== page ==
Urging Apollos, His Not Wanting to Go,but His Going in the Future
First Corinthians 16:12 says, “And concerning our brother Apollos, I urged him many times to come to you with the brothers; yet it was not at all his desire to come now, but he will come when he has opportunity.” Do you see the beauty here? It is very beautiful! Paul entreated Titus, and Titus obeyed and went. Titus was a young man, so he obeyed the entreaty. Apollos was not a young man; he was about the same age as Paul. In other words, he and Paul were of the same generation. Cephas, though, was ahead of Paul. In the church in Corinth some said, “I am of Cephas”; some said, “I am of Paul”; and some said, “I am of Apollos.” Apollos’s standing in the church in Corinth was that he belonged to the same generation as Paul. For this reason he was entreated, not sent. Paul did not send Apollos. Paul could not send Apollos; he could only entreat him. Furthermore, Paul entreated him not only once, but again and again. The good point here is that Apollos did not go. Paul entreated him and said, “You go with the brothers.” He urged him once, twice, and three times. Apollos was willing to go, but he said that he definitely could not go at that time. Apollos was quite serious that he definitely did not want to go at that time. But Paul added a word: He was quite certain that Apollos would go. This is very beautiful! The older ones should be entreated; if they do not listen, do not worry. They will go because this is their way before God.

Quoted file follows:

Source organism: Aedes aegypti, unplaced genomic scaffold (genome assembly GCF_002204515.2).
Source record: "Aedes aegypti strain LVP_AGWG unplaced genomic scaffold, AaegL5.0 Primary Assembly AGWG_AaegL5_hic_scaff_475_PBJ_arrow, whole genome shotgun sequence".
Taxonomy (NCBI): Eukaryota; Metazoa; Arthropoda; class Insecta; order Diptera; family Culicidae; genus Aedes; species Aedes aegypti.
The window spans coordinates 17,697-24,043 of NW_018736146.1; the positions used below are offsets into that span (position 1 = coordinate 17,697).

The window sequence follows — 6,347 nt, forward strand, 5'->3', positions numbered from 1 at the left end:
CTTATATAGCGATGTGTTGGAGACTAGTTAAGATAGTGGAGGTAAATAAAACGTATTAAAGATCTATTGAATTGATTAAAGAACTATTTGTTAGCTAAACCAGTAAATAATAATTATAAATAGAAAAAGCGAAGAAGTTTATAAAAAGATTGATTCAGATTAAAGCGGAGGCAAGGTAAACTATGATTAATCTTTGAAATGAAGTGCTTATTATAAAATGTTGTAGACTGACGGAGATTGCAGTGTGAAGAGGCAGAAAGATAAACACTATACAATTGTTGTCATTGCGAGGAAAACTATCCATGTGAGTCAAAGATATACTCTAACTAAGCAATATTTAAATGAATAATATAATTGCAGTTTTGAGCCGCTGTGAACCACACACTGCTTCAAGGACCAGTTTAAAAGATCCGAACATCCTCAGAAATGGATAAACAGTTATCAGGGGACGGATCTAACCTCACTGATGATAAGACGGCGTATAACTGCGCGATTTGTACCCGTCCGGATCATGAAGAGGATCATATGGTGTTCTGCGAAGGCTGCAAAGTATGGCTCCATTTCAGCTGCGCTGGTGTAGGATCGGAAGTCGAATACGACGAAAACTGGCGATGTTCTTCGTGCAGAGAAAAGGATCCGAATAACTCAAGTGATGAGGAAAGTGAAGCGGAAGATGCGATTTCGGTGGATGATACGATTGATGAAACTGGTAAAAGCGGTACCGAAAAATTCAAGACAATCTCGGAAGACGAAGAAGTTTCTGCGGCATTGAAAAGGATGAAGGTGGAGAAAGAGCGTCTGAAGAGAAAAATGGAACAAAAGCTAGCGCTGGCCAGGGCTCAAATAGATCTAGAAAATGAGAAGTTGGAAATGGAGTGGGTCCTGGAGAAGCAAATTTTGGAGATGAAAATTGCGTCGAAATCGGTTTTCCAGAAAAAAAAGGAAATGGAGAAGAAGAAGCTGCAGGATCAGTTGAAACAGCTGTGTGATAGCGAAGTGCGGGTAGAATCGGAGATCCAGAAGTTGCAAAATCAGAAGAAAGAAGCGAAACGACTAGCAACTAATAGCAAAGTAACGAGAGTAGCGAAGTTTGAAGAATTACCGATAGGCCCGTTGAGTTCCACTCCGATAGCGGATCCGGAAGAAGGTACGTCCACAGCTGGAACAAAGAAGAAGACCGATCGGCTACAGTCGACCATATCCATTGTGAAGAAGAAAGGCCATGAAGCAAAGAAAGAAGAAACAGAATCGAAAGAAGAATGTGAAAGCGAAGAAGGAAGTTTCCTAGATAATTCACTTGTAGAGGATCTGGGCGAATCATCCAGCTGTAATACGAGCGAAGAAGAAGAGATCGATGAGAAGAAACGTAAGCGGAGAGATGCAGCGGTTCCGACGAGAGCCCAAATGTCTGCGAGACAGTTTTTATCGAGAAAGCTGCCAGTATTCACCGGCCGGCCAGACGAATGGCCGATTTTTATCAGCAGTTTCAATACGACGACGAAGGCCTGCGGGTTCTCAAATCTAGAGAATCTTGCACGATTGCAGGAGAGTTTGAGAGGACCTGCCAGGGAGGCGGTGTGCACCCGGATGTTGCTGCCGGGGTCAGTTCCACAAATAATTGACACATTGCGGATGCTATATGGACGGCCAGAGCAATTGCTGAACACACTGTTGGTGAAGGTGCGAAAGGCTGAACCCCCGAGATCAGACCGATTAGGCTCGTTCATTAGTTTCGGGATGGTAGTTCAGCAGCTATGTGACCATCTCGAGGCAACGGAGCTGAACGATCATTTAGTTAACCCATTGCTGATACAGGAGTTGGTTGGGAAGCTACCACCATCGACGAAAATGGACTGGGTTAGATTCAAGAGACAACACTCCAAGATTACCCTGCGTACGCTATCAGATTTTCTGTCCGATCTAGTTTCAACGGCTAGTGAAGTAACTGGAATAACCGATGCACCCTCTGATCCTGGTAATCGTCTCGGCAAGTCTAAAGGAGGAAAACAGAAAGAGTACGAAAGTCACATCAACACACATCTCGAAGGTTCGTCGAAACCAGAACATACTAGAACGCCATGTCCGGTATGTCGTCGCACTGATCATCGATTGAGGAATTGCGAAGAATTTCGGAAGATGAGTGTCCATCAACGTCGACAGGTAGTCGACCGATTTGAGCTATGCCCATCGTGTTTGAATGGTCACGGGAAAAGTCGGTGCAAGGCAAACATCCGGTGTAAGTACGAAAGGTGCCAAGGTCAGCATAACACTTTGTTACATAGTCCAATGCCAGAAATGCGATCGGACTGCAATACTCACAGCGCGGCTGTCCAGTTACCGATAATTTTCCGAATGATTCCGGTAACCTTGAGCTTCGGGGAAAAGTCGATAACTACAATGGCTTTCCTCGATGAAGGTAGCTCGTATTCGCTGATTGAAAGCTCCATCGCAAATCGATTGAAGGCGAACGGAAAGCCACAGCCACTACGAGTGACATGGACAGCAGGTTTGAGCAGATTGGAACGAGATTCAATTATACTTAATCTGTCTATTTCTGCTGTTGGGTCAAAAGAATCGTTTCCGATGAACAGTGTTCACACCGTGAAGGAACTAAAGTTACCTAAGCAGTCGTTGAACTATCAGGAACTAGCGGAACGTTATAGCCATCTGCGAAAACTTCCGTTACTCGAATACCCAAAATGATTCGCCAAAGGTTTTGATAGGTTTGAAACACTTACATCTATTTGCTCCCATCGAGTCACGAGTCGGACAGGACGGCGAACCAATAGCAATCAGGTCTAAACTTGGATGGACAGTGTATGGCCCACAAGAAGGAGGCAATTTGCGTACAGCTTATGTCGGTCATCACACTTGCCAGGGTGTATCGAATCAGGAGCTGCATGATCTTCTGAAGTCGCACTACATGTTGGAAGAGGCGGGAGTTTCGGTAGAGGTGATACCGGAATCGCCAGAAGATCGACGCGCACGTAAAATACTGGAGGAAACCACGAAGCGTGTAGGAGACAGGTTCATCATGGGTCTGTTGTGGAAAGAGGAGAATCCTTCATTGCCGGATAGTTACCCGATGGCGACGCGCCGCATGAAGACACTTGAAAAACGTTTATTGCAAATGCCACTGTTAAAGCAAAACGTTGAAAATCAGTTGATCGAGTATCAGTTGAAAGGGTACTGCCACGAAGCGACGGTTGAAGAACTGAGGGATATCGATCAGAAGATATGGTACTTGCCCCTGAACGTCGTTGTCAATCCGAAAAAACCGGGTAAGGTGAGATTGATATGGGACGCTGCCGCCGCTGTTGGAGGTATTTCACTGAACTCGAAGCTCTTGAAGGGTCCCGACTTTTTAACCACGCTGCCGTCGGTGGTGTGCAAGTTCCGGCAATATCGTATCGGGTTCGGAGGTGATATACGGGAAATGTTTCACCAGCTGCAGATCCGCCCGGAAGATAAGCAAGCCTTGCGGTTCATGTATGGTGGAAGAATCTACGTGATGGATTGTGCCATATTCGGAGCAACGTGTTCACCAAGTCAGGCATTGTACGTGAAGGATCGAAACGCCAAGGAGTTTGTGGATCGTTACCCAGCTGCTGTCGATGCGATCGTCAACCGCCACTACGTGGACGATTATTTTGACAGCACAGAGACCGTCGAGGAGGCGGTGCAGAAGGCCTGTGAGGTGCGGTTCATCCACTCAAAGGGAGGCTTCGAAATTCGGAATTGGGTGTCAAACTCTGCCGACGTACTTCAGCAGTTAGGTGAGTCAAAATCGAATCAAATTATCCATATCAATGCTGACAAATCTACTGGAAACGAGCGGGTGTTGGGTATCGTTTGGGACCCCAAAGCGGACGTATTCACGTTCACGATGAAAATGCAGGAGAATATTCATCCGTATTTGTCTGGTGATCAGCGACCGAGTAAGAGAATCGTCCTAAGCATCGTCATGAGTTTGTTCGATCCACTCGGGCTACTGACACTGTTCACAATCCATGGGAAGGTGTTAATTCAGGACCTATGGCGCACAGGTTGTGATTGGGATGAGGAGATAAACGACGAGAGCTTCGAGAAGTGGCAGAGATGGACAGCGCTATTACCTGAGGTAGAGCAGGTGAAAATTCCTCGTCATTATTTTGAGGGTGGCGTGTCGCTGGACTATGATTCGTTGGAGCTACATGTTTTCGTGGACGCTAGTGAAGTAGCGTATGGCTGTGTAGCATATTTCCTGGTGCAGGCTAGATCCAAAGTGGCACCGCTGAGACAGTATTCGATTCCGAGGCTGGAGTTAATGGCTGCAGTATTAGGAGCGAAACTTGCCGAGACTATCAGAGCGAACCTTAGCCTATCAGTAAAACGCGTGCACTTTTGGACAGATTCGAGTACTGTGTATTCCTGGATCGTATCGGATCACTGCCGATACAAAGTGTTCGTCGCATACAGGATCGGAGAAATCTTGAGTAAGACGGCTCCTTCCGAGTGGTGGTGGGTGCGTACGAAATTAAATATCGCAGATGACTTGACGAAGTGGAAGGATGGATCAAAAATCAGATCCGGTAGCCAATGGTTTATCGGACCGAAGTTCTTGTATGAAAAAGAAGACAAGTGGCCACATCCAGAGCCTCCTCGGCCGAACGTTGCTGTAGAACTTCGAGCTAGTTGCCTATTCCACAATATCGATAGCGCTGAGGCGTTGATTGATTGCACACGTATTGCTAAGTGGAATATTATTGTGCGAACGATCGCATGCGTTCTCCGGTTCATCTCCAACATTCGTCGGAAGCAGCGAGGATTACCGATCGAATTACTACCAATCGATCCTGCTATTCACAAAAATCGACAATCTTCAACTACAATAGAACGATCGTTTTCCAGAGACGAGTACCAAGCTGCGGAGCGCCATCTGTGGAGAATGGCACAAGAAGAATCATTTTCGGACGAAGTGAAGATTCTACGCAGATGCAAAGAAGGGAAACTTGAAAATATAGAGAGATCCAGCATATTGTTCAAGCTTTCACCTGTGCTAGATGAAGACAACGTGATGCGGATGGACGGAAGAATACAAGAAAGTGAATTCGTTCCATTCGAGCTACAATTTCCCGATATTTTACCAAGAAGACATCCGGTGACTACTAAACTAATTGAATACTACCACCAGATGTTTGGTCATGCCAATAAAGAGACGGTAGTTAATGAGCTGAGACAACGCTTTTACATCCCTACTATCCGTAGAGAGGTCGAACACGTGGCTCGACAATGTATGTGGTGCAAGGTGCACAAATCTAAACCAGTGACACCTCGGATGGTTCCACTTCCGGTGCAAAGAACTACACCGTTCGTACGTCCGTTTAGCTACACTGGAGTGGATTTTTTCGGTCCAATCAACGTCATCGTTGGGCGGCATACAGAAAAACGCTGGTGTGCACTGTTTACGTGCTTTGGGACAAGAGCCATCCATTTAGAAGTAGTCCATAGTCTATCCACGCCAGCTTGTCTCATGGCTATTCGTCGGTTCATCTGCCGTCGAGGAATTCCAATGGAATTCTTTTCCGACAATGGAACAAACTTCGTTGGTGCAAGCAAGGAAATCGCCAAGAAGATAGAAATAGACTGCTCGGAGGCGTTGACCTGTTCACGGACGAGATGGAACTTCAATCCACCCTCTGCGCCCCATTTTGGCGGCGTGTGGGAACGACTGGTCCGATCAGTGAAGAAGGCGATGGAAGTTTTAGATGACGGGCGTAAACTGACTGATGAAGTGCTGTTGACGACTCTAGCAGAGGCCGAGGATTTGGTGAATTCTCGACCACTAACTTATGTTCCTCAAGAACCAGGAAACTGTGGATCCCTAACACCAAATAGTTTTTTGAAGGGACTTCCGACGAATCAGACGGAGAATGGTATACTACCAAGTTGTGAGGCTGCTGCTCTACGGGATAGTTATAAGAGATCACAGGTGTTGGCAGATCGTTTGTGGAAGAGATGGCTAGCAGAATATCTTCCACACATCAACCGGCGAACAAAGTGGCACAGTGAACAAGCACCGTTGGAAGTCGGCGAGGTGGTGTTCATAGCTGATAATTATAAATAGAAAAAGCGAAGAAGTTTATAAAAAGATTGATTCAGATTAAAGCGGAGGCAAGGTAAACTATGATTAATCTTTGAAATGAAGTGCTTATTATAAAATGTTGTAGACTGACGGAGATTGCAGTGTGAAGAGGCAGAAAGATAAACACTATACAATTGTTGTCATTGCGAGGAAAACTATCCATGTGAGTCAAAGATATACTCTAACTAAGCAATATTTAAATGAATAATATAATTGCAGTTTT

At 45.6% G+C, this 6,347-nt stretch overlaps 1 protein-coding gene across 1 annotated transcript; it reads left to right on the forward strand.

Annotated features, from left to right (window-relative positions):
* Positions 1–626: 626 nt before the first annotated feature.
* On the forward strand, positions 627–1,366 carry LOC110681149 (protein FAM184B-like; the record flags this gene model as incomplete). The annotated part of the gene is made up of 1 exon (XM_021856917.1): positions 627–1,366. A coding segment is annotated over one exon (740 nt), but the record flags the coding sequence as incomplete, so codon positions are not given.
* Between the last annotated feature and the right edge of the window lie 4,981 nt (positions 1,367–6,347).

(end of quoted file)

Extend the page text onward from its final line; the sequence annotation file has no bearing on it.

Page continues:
Therefore, the entreating of Apollos in 1 Corinthians 16 and that of Titus in 2 Corinthians 12 are different. Paul could have ordered Titus, but he did not; rather, he entreated him. But Titus took Paul’s entreaty as a command. Paul could entreat Apollos, even twice or three times, but Apollos did not go. However, Paul was certain that he would go. Thus, the arrangement of the work is such that there is the authority and the fellowship. This is very precious.
Controlling Timothy’s Movementsand the Fellowship of Revelation
First Corinthians 16:10 says, “Now if Timothy comes....” Verse 11 says, “But send him forward in peace that he may come to me.” In other words, give Timothy a message that when he comes to you, you need to send him forward, and that he needs to come to me. “For I am awaiting him with the brothers.” Paul was expecting that Timothy would come with the brothers. Have you seen this? Paul was controlling their movements in the work. He was clearly asking Timothy to come to him. Therefore, toward younger brothers, the words in the Bible are quite clear. We need to learn before God that the authority established by God can control the movements of the young brothers. However, among the older ones, there is only entreaty, not commandment.